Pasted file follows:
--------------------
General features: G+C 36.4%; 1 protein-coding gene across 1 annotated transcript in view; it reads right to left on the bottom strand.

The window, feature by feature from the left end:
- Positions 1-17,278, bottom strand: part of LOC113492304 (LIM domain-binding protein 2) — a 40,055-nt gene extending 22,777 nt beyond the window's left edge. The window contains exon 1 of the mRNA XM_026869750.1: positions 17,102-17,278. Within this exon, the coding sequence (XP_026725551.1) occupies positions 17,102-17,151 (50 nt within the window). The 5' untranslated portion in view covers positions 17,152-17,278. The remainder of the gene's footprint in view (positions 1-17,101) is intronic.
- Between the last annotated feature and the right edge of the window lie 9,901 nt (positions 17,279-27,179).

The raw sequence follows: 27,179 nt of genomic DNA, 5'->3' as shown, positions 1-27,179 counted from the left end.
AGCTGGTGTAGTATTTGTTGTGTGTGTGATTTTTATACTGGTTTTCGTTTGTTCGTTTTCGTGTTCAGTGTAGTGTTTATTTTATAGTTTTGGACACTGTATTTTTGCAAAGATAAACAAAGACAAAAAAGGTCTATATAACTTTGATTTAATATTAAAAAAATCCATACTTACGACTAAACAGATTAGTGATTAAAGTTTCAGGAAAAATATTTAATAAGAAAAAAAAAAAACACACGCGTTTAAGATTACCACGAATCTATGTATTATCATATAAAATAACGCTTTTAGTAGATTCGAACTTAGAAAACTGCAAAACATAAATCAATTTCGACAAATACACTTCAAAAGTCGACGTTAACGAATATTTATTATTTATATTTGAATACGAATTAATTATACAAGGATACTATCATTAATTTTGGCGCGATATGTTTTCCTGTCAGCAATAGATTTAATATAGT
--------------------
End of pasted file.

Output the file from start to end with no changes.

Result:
General features: G+C 36.4%; 1 protein-coding gene across 1 annotated transcript in view; it reads right to left on the bottom strand.

The window, feature by feature from the left end:
- Positions 1-17,278, bottom strand: part of LOC113492304 (LIM domain-binding protein 2) — a 40,055-nt gene extending 22,777 nt beyond the window's left edge. The window contains exon 1 of the mRNA XM_026869750.1: positions 17,102-17,278. Within this exon, the coding sequence (XP_026725551.1) occupies positions 17,102-17,151 (50 nt within the window). The 5' untranslated portion in view covers positions 17,152-17,278. The remainder of the gene's footprint in view (positions 1-17,101) is intronic.
- Between the last annotated feature and the right edge of the window lie 9,901 nt (positions 17,279-27,179).

The raw sequence follows: 27,179 nt of genomic DNA, 5'->3' as shown, positions 1-27,179 counted from the left end.
AGCTGGTGTAGTATTTGTTGTGTGTGTGATTTTTATACTGGTTTTCGTTTGTTCGTTTTCGTGTTCAGTGTAGTGTTTATTTTATAGTTTTGGACACTGTATTTTTGCAAAGATAAACAAAGACAAAAAAGGTCTATATAACTTTGATTTAATATTAAAAAAATCCATACTTACGACTAAACAGATTAGTGATTAAAGTTTCAGGAAAAATATTTAATAAGAAAAAAAAAAAACACACGCGTTTAAGATTACCACGAATCTATGTATTATCATATAAAATAACGCTTTTAGTAGATTCGAACTTAGAAAACTGCAAAACATAAATCAATTTCGACAAATACACTTCAAAAGTCGACGTTAACGAATATTTATTATTTATATTTGAATACGAATTAATTATACAAGGATACTATCATTAATTTTGGCGCGATATGTTTTCCTGTCAGCAATAGATTTAATATAGT